Surprisingly little has changed in the forty years since the British architectural historian Reyner Banham wrote Los Angeles: The Architecture of the Four Ecologies (the beach, the freeways, the flatlands and the foothills). This definitive tribute to Los Angeles is an easy reading and an excellent primer for anyone coming to LA. In 1972, shortly after the initial publication, the BBC produced a highly viewable documentary showing Banham, as narrator, enjoying LA. The video can be viewed on YouTube by clicking the following link – http://www.youtube.com/watch?v=WlZ0NbC-YDo. Although 52 minutes in length, it is fascinating.
Esther McCoy is a perceptive architectural historian active at the birth of midcentury modernist design. She worked for R M Schindler in her early career before becoming a full time essayist and critic. Reyner Banham said “no one can write about architecture in California without acknowledging her as the mother of us all”. Susan Morgan has assembled a collection of her essays, letters, articles and lectures, Piecing Together Los Angeles: An Esther McCoy Reader, that spans from her early years in Greenwich Village until 1989. This collection is a good companion to Banham’s The Architecture of the Four Ecologies.
Authors David Gebhard and Robert Winter have written the most comprehensive guide to architecture in Los Angeles County available today, An Architectural Guidebook to Los Angeles. First published in 1965, the guide is in its fifth edition, 2003. Much has happened since that time but as a single source of information, including addresses, this guide is invaluable.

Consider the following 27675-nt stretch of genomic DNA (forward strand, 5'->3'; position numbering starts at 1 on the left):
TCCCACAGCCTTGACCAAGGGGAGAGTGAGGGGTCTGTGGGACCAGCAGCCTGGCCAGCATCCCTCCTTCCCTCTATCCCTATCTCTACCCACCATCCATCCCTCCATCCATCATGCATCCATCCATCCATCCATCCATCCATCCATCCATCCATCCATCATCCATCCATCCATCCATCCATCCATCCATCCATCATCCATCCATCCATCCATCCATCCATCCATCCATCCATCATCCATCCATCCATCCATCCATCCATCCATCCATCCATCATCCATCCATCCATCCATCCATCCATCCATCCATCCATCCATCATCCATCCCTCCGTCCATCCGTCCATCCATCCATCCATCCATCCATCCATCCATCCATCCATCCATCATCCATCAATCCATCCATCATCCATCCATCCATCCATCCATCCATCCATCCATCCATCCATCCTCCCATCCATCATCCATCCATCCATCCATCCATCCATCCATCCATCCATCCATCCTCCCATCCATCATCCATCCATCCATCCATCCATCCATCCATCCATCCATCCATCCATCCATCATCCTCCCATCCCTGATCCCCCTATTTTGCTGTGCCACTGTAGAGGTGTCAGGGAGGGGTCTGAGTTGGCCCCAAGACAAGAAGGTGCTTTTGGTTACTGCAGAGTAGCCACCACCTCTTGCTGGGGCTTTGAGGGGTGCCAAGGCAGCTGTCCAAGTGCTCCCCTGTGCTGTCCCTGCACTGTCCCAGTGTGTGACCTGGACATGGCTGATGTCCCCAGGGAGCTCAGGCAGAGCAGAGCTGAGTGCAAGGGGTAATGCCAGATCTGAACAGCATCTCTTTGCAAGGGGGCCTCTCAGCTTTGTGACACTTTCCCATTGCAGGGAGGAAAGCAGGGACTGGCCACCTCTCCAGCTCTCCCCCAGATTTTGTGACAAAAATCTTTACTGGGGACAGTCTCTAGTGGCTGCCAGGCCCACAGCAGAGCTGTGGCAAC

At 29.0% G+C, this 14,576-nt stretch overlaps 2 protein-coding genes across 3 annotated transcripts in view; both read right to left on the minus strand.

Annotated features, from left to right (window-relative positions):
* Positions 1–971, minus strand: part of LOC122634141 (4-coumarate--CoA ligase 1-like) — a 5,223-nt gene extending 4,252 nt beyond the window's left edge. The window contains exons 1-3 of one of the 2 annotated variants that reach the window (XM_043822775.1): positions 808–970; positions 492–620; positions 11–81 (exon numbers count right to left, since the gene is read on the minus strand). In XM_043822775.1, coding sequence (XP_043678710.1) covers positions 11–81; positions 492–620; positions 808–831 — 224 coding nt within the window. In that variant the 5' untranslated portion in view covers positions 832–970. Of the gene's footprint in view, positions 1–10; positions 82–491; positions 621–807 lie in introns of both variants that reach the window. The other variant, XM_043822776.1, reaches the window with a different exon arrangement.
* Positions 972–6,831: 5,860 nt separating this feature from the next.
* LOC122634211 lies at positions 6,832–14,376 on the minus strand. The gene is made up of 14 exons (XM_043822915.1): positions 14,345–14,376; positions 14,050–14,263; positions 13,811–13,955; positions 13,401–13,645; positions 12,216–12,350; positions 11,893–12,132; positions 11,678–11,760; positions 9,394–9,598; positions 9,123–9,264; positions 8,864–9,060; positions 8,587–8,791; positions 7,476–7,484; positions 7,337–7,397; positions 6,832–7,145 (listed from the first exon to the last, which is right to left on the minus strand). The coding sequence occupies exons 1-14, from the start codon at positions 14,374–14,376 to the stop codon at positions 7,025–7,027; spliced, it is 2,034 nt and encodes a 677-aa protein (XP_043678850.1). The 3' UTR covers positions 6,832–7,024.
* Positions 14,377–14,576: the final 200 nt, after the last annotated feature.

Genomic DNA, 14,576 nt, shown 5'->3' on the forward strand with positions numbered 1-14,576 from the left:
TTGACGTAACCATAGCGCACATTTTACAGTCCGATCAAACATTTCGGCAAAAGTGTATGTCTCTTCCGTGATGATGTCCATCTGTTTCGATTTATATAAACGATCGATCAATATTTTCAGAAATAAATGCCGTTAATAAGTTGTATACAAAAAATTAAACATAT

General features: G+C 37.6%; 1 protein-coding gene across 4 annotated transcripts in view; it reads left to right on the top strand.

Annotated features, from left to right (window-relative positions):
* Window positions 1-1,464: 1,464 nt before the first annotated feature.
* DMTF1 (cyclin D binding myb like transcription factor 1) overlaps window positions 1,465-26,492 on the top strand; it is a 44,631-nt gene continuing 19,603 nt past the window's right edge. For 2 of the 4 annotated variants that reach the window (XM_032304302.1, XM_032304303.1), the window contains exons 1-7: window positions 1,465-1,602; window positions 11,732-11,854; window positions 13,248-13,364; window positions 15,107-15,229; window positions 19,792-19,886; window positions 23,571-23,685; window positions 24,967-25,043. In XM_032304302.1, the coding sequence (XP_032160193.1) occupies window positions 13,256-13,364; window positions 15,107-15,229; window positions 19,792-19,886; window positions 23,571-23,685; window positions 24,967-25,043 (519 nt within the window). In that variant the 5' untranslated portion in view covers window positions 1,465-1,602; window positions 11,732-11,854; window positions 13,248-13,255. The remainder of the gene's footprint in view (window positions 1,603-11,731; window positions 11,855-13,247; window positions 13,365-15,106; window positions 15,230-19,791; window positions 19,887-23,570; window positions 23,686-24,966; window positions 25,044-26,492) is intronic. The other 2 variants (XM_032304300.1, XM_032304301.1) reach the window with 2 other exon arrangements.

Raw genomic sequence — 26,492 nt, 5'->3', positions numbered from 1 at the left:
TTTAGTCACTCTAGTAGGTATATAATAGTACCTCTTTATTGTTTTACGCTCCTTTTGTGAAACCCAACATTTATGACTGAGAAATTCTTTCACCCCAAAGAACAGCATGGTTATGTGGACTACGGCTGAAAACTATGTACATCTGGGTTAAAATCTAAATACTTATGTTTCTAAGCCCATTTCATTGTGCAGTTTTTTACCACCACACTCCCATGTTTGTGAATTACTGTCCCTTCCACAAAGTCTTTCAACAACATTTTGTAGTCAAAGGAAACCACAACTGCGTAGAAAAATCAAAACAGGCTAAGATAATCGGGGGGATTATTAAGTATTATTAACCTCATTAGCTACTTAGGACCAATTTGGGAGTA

California, and by extension Los Angeles, has a long and interesting history beginning in the early 16th century. Many countries and their nationals have influenced its development – Spain, Mexico, England, France, Russia, Ireland, Switzerland and, of course, the United States. California is an easy reading epic of the state’s history by Kevin Starr, a University Professor at the University of Southern California in Los Angeles. He came to prominence during his tenure as State Librarian from 1994 to 2004.
Christopher Hawthorne has been the LA Times architectural correspondent since 2004. His reports and essays are thoughtfully critical and astute. His passion for architecture and urban planning is infectious. The following link will take you to his articles. http://www.latimes.com/entertainment/news/arts/et-hawthorne-sg,0,3749832.storygallery
The last film Roman Polanski made in the US before fleeing to Europe was Chinatown in 1974. The story is set in Los Angeles in 1937 and was inspired by the disputes over land and water rights going back to the 1910’s and 20’s when William Mulholland effectively stole water from the Owens Valley north of LA. This “noir” mystery stars Jack Nicholson, Faye Dunaway and John Huston. Besides being a compelling story, it provides fairly historically accurate information about the importance of water to the Los Angeles area.
Want a good read for a long flight to Los Angeles or back home? Michael Connelly writes solid mysteries based in LA. You will read about places like the Valley, Sepulveda Boulevard, the 101 freeway, Hancock Park, Melrose Avenue and other places you may encounter on an Entasis tour.
Perhaps the greatest architectural photographer is Julius Shulman. Shulman began his career in 1936 when his casual photographs of Richard Neutra’s Kun House led to introductions to RM Shindler and Rafael Soriano, along with continuing commissions from Neutra and many others over 70 years. Shulman died in July 2009 at the age of 98 and when he was still active professionally. Any book on Shulman’s work is a delight.
Tim Street-Porter’s photographs are a textbook example of the importance of composition and early morning or late afternoon light to a successful photo, especially of architecture. Many of LA’s iconic as well as quirky images are included.